Click on the images below to download our reports.
2018 Canadian Animal Shelter Statistics Report
2017 Canadian Animal Shelter Statistics Report
Note that the 2016 Canadian Animal Shelter Statistics were published in our most recent Cats in Canada report, which you can find here. The report includes statistics on both cats and dogs.
2015 Canadian Animal Shelter Statistics Report
2014 Canadian Animal Shelter Statistics Report
2013 Canadian Animal Shelter Statistics Report
2012 Canadian Animal Shelter Statistics Report
Download this yearly comparison document to see upward and downward trends in Canadian sheltering outcomes for cats and dogs over the years.
These national standards for Canadian animal shelters provide guidance on recommended practices for all aspects of care to ensure that the needs of animals in shelter settings will be met and that the animals will be treated humanely.
In 2013, Humane Canada™ brought together animal shelter thought leaders and stakeholders from across the country to establish Canadian shelter standards. The group accepted the principles of the Association of Shelter Veterinarians' (ASV) Guidelines for Standards of Care in Animal Shelters as a foundational document and contextualized the document for use in Canada.
The following documents are available for download:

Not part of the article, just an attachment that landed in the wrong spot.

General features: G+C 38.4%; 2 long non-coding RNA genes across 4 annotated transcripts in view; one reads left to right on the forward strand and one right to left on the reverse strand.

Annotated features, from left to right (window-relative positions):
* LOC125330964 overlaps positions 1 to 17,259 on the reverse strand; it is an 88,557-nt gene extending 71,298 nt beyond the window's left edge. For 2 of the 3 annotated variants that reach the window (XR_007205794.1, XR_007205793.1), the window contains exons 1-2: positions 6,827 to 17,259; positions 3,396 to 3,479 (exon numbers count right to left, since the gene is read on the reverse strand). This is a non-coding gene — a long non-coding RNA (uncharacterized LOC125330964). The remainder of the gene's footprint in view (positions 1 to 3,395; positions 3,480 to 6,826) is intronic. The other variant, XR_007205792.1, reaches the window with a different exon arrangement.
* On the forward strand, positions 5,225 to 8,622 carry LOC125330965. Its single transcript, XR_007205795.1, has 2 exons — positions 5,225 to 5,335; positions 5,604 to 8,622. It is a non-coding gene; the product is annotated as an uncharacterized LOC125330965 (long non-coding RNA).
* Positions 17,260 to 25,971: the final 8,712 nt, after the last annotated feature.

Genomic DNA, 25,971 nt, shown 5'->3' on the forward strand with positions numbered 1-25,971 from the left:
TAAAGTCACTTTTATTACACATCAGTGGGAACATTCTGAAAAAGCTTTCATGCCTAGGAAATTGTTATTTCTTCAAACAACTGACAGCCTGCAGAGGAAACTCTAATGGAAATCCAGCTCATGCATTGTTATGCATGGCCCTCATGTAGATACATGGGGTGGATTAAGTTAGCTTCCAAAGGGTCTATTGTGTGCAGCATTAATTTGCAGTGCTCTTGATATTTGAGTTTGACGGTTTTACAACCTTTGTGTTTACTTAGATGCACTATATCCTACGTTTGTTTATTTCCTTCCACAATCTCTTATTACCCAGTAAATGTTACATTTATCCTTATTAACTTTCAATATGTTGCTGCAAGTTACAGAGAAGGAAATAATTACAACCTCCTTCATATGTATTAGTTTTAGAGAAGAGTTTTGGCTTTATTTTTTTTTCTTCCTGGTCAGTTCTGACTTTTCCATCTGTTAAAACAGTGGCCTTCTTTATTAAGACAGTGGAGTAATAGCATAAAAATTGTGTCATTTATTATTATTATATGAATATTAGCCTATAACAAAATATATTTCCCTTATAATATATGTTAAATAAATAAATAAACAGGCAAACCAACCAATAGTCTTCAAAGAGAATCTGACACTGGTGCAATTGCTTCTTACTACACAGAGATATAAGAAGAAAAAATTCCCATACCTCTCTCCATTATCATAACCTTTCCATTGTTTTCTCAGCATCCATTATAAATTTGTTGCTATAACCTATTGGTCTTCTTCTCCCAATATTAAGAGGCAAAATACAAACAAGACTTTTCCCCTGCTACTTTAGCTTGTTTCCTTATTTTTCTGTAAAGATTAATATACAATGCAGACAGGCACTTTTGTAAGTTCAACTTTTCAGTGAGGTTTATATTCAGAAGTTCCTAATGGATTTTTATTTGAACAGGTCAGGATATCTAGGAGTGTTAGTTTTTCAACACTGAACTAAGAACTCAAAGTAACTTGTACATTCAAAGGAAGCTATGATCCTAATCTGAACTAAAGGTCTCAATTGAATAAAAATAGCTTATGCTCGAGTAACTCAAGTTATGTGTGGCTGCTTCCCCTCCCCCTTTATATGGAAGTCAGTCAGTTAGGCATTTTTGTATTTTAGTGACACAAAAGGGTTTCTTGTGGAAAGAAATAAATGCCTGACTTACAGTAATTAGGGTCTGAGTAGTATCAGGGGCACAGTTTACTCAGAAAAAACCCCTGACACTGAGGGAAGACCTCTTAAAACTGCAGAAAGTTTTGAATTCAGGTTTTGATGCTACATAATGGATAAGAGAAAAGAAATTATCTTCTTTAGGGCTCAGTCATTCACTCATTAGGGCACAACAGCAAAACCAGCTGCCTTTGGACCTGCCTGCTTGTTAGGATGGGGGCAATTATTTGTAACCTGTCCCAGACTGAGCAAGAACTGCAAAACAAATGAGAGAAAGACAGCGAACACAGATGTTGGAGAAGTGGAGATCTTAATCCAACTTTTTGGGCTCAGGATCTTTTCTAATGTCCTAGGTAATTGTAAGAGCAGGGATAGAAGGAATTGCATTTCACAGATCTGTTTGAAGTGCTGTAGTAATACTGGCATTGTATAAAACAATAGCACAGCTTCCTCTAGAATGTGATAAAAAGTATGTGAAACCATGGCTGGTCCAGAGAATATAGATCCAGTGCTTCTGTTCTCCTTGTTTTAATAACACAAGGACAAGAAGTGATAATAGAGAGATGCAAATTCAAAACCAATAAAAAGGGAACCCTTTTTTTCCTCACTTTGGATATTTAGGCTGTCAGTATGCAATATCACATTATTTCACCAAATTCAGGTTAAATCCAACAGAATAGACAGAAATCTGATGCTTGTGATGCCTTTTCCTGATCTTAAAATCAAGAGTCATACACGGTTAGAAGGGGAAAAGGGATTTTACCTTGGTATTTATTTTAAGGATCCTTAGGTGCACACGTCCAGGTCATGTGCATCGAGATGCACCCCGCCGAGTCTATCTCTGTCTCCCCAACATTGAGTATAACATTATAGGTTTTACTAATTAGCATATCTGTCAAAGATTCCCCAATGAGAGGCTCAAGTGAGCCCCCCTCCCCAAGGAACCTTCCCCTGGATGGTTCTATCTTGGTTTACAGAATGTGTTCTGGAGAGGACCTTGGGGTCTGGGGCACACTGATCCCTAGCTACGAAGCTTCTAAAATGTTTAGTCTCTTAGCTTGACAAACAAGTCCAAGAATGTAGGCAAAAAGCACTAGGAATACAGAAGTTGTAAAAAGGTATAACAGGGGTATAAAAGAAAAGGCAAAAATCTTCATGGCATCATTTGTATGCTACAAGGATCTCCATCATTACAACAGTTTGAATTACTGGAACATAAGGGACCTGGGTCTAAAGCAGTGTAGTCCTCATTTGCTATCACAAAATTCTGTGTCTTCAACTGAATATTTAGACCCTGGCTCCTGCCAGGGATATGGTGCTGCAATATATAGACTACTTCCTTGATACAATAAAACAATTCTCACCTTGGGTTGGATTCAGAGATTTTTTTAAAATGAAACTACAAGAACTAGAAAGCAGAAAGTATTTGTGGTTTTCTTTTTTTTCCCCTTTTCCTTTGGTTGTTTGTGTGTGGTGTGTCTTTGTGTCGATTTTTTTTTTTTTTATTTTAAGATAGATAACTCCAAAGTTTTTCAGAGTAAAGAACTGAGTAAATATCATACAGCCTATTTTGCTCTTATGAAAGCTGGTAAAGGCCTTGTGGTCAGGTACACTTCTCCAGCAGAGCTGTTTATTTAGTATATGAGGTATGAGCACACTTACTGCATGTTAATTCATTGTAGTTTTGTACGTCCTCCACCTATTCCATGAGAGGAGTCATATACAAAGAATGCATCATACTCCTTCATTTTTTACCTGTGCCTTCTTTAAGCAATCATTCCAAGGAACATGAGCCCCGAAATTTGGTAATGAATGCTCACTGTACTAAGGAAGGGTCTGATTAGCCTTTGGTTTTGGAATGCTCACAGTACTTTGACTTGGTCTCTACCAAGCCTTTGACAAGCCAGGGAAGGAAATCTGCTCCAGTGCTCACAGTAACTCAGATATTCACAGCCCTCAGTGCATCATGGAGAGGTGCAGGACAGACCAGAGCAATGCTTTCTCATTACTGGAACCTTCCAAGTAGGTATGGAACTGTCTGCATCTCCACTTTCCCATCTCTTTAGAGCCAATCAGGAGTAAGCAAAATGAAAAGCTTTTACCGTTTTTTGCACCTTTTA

Canadian Standards of Care in Animal Shelters - English
Canadian Standards of Care in Animal Shelters - French
FOR IMMEDIATE RELEASE
Humane Canada statement on recent incident at Edmonton Humane Society
OTTAWA - June 7, 2018 - Humane Canada is saddened by the recent incident at the Edmonton Humane Society involving three cats being accidentally left in one of the organization’s transport vehicles. Edmonton Humane Society has acted swiftly to review and change their transfer policy and procedures in order to prevent this kind of gravely serious error from ever happening again.
This incident highlights a need for an independent review mechanism for organizations that both care for animals and also enforce the law, as more than 40 per cent of Humane Societies and SPCAs in Canada are responsible for enforcing both federal and provincial animal protection laws. Edmonton Humane Society not only supports this but is actively working to determine what the process would be to access such an external review free from conflict of interest.